In sum, your arguments about the plight of mistreated livestock resonate with me, with Nick, and probably with most readers of this blog. However, your ire should be focused on the producers and processors who force these unsafe and inhumanely-produced foods on American consumers. A food blogger who is an outspoken supporter of local, healthy ingredients and mindful of the moral issues related to meat-eating is not the best outlet for your criticism.

    2. You buy meat?? As in, you buy the flesh of an animal that has been murdered?? How dare you, April? You sick bastard. I can’t believe you actually eat dead animals. That is completely inhumane.

      Of course, I love meat and dead pig is one of my favorites. That’s why I read Nick’s blog. Because I like his work and his recipes are delicious.

      If you don’t like bacon, DON’T READ THIS BLOG!!!

      Unless you think your stupid comment is doing to change Nick’s opinion on pig meat. In which case, you probably could have been a little nicer and a bit less bitchy about it.

  3. For Nick:

    If you are a philosophy major from Yale then you should know about the practical application of philosophy from people like Peter Singer and Gary Francione. They are strict vegans and make a very convincing argument about having a vegan diet.

    Second, a sociopath is someone who knows that their actions will inflict harm on some other living creature but they engage in the behavior anyway. Thus, I did mean that you are a sociopath and now that you expressed that you have seen all the videos and been witness to the cruel and inhumane treatment of animals in the slaughterhouses plus the immense environmental destruction that animals produce, you are even more of a sociopath then I originally thought. I am not being insulting, merely stating reality.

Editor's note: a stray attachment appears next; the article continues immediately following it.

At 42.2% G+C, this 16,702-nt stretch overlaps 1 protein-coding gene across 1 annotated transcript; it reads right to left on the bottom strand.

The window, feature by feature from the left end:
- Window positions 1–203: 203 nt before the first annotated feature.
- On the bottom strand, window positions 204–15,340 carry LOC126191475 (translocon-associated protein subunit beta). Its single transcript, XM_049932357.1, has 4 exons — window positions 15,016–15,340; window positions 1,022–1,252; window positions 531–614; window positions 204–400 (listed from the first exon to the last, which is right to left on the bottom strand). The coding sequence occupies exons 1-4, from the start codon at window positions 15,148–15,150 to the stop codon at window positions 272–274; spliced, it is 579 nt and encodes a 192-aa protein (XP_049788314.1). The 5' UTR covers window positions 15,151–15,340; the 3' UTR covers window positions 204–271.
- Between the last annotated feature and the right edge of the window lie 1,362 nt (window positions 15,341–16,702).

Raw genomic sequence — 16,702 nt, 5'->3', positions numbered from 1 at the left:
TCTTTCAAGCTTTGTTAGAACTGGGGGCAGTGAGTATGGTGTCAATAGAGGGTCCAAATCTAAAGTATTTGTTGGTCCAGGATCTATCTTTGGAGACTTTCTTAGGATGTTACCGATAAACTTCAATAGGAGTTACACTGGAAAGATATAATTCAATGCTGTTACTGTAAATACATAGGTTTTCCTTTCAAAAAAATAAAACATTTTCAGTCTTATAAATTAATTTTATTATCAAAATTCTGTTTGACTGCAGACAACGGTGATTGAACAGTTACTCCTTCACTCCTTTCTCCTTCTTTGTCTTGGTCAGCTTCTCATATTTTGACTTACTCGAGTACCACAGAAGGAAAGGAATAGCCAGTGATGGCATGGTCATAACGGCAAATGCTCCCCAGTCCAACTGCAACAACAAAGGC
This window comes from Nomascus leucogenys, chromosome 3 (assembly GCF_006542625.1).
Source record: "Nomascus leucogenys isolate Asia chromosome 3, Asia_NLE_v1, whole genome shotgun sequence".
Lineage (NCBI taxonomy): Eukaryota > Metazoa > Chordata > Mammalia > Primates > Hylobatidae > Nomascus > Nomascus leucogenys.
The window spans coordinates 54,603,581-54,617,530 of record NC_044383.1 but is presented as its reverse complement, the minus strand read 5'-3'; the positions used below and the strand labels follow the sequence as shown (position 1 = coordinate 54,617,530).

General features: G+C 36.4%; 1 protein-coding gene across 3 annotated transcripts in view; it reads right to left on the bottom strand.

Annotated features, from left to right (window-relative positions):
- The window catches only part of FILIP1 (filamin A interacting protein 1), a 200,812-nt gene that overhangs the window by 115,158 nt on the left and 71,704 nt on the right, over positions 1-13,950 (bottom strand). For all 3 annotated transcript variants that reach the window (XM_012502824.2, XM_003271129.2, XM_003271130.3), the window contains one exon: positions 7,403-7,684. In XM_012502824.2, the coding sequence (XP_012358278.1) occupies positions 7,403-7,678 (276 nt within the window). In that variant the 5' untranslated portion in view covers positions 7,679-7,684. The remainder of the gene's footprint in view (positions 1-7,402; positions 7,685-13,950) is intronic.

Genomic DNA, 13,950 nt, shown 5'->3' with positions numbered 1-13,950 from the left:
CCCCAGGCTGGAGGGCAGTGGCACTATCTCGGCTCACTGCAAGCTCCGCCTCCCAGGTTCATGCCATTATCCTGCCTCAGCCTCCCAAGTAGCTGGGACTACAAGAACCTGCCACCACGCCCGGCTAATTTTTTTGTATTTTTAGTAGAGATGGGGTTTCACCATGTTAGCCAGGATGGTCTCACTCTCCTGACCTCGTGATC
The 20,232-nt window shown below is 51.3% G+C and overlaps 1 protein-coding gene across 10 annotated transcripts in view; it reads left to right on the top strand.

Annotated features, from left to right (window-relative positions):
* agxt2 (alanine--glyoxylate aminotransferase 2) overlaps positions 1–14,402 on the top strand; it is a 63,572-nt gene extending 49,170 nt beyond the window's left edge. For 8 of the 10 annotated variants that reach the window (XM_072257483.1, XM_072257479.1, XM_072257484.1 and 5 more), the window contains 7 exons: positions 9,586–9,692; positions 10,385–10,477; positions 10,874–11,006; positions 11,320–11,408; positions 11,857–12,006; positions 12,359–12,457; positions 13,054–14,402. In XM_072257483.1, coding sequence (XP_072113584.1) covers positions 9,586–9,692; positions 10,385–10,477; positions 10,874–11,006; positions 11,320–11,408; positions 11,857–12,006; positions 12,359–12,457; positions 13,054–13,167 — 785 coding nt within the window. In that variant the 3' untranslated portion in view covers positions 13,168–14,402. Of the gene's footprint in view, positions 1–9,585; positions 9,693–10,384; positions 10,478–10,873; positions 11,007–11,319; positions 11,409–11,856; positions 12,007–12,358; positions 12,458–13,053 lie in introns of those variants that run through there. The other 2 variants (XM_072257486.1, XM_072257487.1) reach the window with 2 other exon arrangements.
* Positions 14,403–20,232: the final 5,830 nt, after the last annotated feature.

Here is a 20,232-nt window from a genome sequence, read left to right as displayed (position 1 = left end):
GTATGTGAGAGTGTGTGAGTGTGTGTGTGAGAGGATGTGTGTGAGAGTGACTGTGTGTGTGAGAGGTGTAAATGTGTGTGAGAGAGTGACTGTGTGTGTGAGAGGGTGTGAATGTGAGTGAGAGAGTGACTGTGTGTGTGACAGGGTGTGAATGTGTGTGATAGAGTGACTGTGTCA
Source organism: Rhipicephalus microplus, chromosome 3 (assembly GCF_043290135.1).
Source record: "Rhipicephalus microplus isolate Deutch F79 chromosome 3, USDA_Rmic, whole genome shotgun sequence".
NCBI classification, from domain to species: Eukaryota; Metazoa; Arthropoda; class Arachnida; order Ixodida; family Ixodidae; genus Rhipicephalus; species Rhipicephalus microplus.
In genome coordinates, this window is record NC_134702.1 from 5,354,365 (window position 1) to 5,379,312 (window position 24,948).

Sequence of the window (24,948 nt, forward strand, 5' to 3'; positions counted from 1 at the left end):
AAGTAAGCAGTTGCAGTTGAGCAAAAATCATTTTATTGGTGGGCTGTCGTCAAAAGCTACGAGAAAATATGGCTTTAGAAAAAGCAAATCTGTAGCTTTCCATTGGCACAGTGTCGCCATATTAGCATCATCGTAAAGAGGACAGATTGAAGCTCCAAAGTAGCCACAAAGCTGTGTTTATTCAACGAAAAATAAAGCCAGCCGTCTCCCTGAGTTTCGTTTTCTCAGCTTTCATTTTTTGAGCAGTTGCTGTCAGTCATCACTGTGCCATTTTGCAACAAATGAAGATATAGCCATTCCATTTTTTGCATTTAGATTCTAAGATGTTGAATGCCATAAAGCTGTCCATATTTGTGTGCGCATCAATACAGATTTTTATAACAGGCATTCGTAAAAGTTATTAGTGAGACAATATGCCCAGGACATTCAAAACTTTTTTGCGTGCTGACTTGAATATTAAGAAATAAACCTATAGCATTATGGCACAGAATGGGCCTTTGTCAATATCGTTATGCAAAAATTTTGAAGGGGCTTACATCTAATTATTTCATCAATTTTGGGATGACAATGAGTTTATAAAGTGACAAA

Third, you stated in your first reply that you never once wrote Who doesn’t love Bacon? but then in your second reply you stated that it is your website. So, this demonstrates that you are contradicting what you originally wrote, which makes you a lier.

    For SeanG: conscientious meat-eater? That’s they most hypocritical thing that someone could say. And to justify this statement by writing that just because Nick went to Yale means he is more of a conscientious guy? A very weak argument there because there are a lot of really “smart” people out there that went to Harvard, Yale, Standford, etc. who have contributed to our economical and environmental disaster our of greed and sociopathy.

    For John:
    I do plan on writing my own blog on the subject but right now I am focusing on more important matters such as finishing my dissertation, etc. It will come after the first of the year and focus on veganism, yoga, and women’s health and community issues.

    Lastly, Niki. You don’t make any sense.

    1. Well, good on ya, April. I was starting to think you were one of those people who simply starts a fire and then leaves. But while you say you might start a website down the road, you never fully addressed my most burning question, which is whether or not you intend to pursue every bacon loving food blogger? Don’t get me wrong, it’s good that you have strong convictions, but what made you single out Nick for putting bacon on a potato, which is pretty much a universal commonality among meat eaters? I mean (not to sound stalkerish,) I looked you up on Google to verify that you were a real person, and it sounds like you are a fan of Micheal Pollan. He eats meat, or at least he did when he wrote Omnivore’s Dilemma. Have you corrected him? What brings scorn here, specifically?

  4. You do sound stalkerish and who else would I be but a real person? That doesn’t make any sense.